ALT

2023 Budget: Large allocation for infrastructure, education must continue for Sabah, Sarawak

2023 Budget: Large allocation for infrastructure, education must continue for Sabah, Sarawak

KUALA LUMPUR: The 2023 Budget scheduled to be tabled this Friday is expected to continue providing large allocations to Sabah and Sarawak to implement development projects, especially on infrastructure and education in the interiors of the two states.

Under the 2022 Budget, as much as RM5.16 billion was allocated to Sabah and RM4.67 billion to Sarawak as development expenditure – an increase of RM104 million for Sabah and RM158 million for Sarawak from the previous year’s budget.

Lecturer at Sabah campus of Universiti Teknologi Mara (UiTM) Faculty of Management and Business (Economics) Herniza Roxanne Marcus said the large allocations are important because there are still many rural areas in the two states that are not yet equipped with basic infrastructures such as good road network, as well as clean water and electricity supplies which are main components fo progress.

Nevertheless, Herniza said it was understandable that infrastructure development in some areas in Sabah such as the Tongod district, which covers an area of ​​more than 10,000 sq km, would take a long time to be implemented due to the geographical nature and vastness of the area.

“However, with an organised and effective focus and development planning, I believe we can take Tongod out of Sabah’s poorest districts list because more employment and entrepreneurship opportunities can be provided to develop the district,” she told Bernama.

In order to achieve that, Herniza also expressed hope that the state government can cooperate with the federal government in channelling accurate information, especially on poverty data, so that the needs of the population can be pinpointed.

She also said that the development of Internet broadband networks also needs to be emphasised in addition to infrastructure because it has been proven that the telecommunications facility is a driving force for various sectors, especially education and tourism.

“Education is the heartbeat of a knowledgeable society, so the importance of prioritising the basic needs of the internet for education must be given special attention to enable this sector to progress in line with technological development, especially in the teaching and learning process,” she said.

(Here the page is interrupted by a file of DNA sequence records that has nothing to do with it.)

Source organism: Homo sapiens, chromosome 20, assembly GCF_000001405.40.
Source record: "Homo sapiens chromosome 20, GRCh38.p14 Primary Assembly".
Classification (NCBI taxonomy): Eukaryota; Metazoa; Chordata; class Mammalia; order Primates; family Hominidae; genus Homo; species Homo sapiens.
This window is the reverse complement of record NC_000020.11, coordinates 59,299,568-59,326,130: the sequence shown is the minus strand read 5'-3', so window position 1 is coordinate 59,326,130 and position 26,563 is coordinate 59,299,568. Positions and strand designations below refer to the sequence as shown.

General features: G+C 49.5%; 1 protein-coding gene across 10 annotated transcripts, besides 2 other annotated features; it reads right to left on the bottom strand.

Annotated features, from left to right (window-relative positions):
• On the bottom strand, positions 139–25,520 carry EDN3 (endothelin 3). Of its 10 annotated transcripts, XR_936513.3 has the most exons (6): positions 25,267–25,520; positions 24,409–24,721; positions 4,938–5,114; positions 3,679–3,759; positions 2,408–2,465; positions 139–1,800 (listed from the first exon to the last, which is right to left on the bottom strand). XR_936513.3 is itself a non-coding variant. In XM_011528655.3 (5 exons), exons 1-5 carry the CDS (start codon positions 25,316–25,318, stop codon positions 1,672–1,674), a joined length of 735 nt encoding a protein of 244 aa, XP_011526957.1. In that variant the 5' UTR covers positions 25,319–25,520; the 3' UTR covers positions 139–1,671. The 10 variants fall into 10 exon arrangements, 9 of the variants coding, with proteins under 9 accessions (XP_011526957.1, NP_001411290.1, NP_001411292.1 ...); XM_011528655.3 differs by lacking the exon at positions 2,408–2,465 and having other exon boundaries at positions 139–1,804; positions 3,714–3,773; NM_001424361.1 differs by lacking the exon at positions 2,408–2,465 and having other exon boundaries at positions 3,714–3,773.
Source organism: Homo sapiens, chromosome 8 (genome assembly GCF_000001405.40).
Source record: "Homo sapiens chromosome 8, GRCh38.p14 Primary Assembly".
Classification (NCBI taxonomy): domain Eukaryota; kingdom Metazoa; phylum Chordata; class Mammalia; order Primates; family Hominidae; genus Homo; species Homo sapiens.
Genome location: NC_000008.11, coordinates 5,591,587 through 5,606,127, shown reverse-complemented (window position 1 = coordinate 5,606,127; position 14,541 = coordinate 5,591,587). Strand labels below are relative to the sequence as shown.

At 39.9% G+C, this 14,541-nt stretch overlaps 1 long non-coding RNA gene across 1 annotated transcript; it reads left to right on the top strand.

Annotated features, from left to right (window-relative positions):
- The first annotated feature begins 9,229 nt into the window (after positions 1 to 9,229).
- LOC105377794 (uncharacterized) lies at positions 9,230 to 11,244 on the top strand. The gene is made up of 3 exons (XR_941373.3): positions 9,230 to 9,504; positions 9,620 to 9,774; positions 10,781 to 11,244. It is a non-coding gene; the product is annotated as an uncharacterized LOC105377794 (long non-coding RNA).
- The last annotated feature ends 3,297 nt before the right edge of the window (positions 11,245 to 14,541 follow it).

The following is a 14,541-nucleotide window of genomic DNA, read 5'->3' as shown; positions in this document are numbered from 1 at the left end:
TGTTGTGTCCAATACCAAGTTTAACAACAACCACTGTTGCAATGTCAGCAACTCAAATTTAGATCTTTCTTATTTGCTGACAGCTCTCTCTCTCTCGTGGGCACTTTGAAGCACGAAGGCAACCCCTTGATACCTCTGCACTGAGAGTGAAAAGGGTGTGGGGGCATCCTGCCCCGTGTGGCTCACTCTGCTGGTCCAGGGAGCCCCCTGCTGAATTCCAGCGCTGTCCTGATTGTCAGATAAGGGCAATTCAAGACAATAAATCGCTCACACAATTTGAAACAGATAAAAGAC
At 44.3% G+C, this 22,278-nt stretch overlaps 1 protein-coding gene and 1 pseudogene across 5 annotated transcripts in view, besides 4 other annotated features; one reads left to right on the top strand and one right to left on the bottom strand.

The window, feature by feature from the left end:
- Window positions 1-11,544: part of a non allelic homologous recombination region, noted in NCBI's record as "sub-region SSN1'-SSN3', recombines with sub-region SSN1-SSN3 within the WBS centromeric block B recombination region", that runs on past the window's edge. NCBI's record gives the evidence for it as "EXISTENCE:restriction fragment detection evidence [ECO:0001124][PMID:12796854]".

On tourism, Herniza said it was one of the sectors in the two states most affected by the Covid-19 pandemic and to revive it, the government needs to make investments to ensure that tourism infrastructures and facilities are at a satisfactory level to receive visitors.

Meanwhile, sociopolitical analyst Associate Prof Dr Awang Azman Awang Pawi from Universiti Malaya also expressed hope that the government can come up with a specific mechanism for Sabah and Sarawak to deal with the rising costs of living.

He said among the mechanisms that can be considered is increasing business development grants for entrepreneurs through the Bumiputera Agenda Steering Unit (TERAJU) and channelling subsidy assistance in a targeted manner to the B40 group, without marginalising the middle-income group who also needs government support.

“Internet connectivity also needs to be expanded and simplified because it is now a fundamental need, more so when Sabah and Sarawak aim to achieve the status of developed states with market power in the digital economy.

“So, as a whole, the federal government needs to double the budget (allocations) for them, only then will their support have a meaningful impact,” he said. – BERNAMA